Oftentimes, you hear this term from the older generation, referring to individuals born between the early 1980s to the mid-1990s or early 2000s. In other words, young adults these days are considered as millennials.
While millennials are dubbed as hardworking, persevering, and goal-driven individuals, most of the young adults these days are having issues financially. In fact, having a bachelor’s degree won’t guarantee employment or high-paying jobs that you will love. The Bureau of Labor Statistics also reported that millennials between 20 and 24 have a 6.9 percent unemployment rate as of July 2018.
What could be the reason behind the financial issues experienced by many millennials? Let’s find out.
Blame It On Social Media
Who doesn’t have a social media account? Surely, the majority of people not just in America but also around the world have at least one social media account. While it allows people to connect with someone regardless of the distance, social media comes with crippling effects too.
Did you know that this is partly to blame as to why many millennials are broke? It’s not surprising why.
Social media is a platform that allows users to “share” what’s happening with their lives – vacation trips, new gadgets, recent purchases, you name it. Millennials may be defensive about it, but seeing these posts made them feel envious and pressured to keep up. They ended up spending money either “for the sake of posting” or “because everyone is buying it” even if it would hurt their savings. They also tend to spend beyond their means, have a carefully curated lifestyle, and worry about retirement or emergency fund later in exchange for followers.
After all, they wouldn’t know how much you owe and how much money is left in the bank, right?
Just In Time For Most Difficult Economic Climate Since The Great Depression
Aside from social media, there are also other factors that led to millennials being broke. One of them is the current economic climate, which is clearly out of millennials’ control.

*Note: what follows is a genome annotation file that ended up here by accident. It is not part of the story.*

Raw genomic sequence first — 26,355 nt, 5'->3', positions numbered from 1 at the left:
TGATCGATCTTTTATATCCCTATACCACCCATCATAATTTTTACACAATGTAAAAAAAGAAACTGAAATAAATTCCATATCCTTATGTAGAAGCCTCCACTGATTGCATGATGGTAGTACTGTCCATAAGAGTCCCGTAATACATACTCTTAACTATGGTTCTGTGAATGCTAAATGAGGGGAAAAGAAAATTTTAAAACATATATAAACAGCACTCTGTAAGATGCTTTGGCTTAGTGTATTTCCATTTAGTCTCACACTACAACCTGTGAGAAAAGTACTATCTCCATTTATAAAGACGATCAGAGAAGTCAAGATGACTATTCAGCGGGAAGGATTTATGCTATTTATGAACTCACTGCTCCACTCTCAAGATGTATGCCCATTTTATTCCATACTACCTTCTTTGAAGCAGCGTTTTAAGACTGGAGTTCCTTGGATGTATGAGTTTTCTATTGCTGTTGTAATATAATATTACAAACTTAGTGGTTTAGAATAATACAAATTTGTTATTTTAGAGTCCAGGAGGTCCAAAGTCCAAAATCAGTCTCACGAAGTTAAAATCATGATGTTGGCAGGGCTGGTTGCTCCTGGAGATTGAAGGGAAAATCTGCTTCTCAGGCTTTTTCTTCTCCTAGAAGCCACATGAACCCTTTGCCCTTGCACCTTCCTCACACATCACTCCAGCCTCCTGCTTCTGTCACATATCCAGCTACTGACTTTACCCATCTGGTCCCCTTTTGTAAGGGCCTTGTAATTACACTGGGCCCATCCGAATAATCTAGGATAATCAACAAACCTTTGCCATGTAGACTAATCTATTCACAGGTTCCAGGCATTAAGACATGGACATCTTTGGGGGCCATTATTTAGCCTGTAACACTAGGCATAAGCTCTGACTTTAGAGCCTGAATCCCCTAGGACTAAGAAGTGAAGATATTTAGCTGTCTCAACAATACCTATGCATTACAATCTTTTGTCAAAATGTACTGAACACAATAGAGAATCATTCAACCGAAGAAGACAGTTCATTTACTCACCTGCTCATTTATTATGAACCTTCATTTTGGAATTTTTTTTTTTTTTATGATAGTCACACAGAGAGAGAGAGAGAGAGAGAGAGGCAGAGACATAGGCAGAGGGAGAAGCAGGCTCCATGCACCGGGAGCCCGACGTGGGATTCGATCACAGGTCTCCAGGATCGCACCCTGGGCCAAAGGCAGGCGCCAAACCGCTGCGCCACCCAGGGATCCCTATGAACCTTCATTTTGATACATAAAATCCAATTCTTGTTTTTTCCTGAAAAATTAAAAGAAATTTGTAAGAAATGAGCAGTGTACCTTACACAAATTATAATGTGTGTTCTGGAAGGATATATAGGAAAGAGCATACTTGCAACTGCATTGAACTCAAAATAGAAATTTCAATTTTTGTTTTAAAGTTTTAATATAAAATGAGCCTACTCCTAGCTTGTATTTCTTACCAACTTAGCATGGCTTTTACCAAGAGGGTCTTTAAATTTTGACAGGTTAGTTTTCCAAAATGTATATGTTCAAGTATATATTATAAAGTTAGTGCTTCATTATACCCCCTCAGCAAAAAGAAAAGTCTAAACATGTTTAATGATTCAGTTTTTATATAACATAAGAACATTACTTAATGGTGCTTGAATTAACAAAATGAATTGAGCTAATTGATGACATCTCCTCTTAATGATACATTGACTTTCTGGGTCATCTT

How does the current economic condition affect millennials financial standing?
Millennials graduated from high school or college just as the economy was experiencing one of the worst recessions in American history. This is something millennial parents did not experience during their time. There are limited jobs fit for their skills and educational attainment, which is also the reason why millennials are settling for lower-wage jobs just to make ends meet.
As a result, millennials are unable to start early in terms of saving and purchasing of home among other investments. Once you start late, you end late as well, which means you could be paying for your house when you’re supposed to enjoy your retirement.
A college diploma won’t always guarantee a better life and future, but there’s nothing wrong with dreaming and trying, don’t you think?
Poor Financial Decision-Making
How familiar are you with financial terms? Where did you learn the concepts of stocks, bonds, credit score, refinancing, and the return of investment among many others? Usually, these concepts should be learned at home and taught as early as possible.
Surprisingly, millennial parents are not as helpful as they should be. According to the 2016 U.S. Bank Parent Financial Survey, parents don’t go beyond the basics when it comes to financial education. The concept of saving with the help of a piggy bank was taught but not investing and retirement among others. Apparently, this could affect one’s attitude towards money as s/he grows up.
Failure to understand financial management leads to poor financial decision-making; hence crippling your financial standing. You tend to prioritize travel, going out, and investing in experience rather than making your money grow as early as possible.
Still, don’t stop yourself from learning. Take advantage of the Internet and keep yourself informed about the different financial terms. The more you know, the better it will be for you in making financial decisions.
Three Words: Student Loan Debt
The truth is not everyone can afford a college education. Even if your parents can pay the tuition fee, daily expenses in college could still hurt their budget.
What’s your last resort? Student loan. Believe it or not, the millennial generation took a higher percentage of student loan compared to their parents.
According to Harvard Kennedy School Institute of Politics, two in five millennials between 18 and 29 years old have student loan debt. The existence of debt even before they started working makes most millennials felt trapped in their current financial situation. Instead of giving them a clean slate after college, the younger generation has to worry about how to pay their ballooning debt. Combine this with low-income jobs that are only enough to survive daily life and you got a generation of feeling financially helpless.
Nonetheless, don’t let these reasons stop you from reversing your current financial situation. You may be “broke” now with no sufficient savings but with few tweaks in how you handle your money, investing your money in the right investment channels, and living a simple lifestyle, you can say goodbye to poor millennial life. Are you ready to leave that life?